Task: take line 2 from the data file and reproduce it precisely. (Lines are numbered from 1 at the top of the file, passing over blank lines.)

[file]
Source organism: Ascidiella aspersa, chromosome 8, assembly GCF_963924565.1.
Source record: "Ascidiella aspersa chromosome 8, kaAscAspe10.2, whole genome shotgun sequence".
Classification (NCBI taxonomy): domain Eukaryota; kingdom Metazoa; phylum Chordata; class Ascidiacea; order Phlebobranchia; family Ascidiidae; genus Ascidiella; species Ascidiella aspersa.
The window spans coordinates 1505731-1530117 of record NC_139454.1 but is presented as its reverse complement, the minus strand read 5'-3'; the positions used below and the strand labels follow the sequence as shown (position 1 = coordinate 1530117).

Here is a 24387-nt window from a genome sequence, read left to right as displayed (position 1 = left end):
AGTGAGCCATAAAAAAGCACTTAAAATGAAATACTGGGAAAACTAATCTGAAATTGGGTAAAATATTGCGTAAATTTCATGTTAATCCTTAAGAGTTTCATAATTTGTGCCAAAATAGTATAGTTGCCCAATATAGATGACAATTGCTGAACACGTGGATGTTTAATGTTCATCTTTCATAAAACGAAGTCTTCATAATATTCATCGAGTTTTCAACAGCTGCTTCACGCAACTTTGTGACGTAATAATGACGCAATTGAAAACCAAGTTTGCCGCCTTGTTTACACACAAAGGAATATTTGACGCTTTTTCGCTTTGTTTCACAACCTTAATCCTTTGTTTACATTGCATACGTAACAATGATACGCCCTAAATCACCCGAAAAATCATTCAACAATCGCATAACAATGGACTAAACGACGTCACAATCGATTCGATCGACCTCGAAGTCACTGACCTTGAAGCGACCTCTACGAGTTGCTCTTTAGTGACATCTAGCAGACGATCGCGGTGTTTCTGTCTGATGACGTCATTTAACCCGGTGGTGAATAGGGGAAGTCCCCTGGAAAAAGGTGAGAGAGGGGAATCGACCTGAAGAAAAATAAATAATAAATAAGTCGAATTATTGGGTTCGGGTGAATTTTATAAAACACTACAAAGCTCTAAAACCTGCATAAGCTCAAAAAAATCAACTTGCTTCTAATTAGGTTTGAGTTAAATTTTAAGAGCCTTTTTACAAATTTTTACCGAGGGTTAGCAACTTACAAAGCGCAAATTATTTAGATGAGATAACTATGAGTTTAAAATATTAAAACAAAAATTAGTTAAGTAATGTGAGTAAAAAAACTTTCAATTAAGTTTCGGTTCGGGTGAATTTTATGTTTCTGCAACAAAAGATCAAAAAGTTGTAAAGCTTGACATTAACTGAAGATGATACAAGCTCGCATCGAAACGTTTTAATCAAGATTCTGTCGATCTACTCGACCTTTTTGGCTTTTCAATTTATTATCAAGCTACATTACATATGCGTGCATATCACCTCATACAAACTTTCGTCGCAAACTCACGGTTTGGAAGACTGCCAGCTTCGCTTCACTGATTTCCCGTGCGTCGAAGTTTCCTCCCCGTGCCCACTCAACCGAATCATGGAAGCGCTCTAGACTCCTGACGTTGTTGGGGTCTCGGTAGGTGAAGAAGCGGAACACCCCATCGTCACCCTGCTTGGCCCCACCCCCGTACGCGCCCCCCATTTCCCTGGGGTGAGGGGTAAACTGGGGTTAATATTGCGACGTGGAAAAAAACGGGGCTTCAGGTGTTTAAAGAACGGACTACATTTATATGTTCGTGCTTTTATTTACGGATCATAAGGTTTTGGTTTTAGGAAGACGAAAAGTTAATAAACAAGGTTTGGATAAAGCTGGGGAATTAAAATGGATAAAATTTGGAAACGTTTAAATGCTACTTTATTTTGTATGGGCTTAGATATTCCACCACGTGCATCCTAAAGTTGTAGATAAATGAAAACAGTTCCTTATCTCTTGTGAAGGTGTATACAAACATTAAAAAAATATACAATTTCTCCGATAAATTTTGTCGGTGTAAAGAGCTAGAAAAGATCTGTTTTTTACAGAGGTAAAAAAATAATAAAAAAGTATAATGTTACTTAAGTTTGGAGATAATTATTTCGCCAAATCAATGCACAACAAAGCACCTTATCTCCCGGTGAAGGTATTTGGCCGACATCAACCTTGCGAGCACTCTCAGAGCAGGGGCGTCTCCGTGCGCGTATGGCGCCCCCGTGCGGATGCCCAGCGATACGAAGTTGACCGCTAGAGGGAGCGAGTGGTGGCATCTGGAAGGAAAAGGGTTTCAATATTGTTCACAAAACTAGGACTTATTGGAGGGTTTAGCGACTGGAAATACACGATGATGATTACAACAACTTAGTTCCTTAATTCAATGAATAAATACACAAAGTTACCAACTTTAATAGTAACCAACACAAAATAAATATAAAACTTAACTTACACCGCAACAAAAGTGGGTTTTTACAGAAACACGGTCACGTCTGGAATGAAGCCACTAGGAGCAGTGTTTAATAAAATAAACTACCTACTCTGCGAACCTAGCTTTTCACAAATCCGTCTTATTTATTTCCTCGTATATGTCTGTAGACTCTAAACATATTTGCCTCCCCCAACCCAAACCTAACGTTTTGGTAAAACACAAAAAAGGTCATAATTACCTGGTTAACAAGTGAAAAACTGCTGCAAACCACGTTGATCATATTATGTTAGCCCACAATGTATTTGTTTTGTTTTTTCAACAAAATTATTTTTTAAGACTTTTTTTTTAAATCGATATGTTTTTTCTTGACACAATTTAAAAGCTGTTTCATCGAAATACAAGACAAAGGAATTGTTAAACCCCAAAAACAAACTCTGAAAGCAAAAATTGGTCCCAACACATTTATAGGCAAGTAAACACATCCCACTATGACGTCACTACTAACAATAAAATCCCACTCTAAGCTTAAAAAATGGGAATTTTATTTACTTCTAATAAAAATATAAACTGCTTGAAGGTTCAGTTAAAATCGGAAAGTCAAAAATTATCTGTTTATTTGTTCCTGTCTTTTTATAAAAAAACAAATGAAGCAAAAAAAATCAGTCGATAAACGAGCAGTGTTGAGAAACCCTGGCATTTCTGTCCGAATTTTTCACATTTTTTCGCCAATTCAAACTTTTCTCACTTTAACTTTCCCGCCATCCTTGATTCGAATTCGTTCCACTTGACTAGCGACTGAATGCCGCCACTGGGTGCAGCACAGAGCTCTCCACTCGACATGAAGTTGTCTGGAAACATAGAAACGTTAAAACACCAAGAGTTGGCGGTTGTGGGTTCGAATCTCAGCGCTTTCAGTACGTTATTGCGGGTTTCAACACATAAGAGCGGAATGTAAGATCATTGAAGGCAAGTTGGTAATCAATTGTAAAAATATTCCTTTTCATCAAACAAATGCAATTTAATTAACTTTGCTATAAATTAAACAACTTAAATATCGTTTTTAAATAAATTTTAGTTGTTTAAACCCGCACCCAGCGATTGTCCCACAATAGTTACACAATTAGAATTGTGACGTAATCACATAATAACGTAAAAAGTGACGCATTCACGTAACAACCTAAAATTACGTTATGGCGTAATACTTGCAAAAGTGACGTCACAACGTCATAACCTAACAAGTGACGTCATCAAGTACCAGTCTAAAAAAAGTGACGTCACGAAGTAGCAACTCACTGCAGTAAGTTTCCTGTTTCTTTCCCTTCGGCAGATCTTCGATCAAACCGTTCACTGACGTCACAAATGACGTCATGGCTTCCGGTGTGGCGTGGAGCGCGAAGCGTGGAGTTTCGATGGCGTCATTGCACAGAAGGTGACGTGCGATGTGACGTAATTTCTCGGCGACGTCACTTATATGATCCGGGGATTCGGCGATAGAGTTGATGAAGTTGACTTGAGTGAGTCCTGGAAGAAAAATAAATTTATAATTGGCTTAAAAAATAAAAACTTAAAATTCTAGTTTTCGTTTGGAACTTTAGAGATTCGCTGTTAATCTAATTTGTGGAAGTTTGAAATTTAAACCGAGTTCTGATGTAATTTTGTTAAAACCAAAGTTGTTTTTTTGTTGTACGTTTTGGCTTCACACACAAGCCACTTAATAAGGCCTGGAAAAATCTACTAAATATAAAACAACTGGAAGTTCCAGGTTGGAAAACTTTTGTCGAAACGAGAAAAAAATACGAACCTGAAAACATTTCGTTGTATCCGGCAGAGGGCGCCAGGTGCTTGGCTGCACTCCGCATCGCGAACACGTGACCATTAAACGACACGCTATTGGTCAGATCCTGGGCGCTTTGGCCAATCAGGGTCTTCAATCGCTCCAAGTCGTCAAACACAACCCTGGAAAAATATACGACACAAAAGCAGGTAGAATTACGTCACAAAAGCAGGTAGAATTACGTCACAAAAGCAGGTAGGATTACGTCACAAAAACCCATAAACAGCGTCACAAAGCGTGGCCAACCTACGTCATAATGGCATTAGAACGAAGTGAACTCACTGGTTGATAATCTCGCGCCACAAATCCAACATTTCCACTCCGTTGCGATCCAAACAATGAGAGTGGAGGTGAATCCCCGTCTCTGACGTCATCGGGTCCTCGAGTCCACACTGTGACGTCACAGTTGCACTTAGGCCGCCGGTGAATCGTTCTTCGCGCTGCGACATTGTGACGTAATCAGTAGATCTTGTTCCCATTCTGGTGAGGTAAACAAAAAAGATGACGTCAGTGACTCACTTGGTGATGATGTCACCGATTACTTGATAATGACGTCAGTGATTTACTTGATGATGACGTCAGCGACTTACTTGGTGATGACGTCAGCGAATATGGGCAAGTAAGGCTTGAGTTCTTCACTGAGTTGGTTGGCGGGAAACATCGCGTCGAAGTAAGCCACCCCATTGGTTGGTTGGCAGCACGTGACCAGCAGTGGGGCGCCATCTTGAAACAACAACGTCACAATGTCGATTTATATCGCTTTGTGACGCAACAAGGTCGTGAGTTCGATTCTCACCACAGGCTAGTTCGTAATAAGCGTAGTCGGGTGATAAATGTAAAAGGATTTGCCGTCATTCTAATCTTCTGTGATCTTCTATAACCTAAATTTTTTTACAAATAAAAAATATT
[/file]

Source record: "Ascidiella aspersa chromosome 8, kaAscAspe10.2, whole genome shotgun sequence".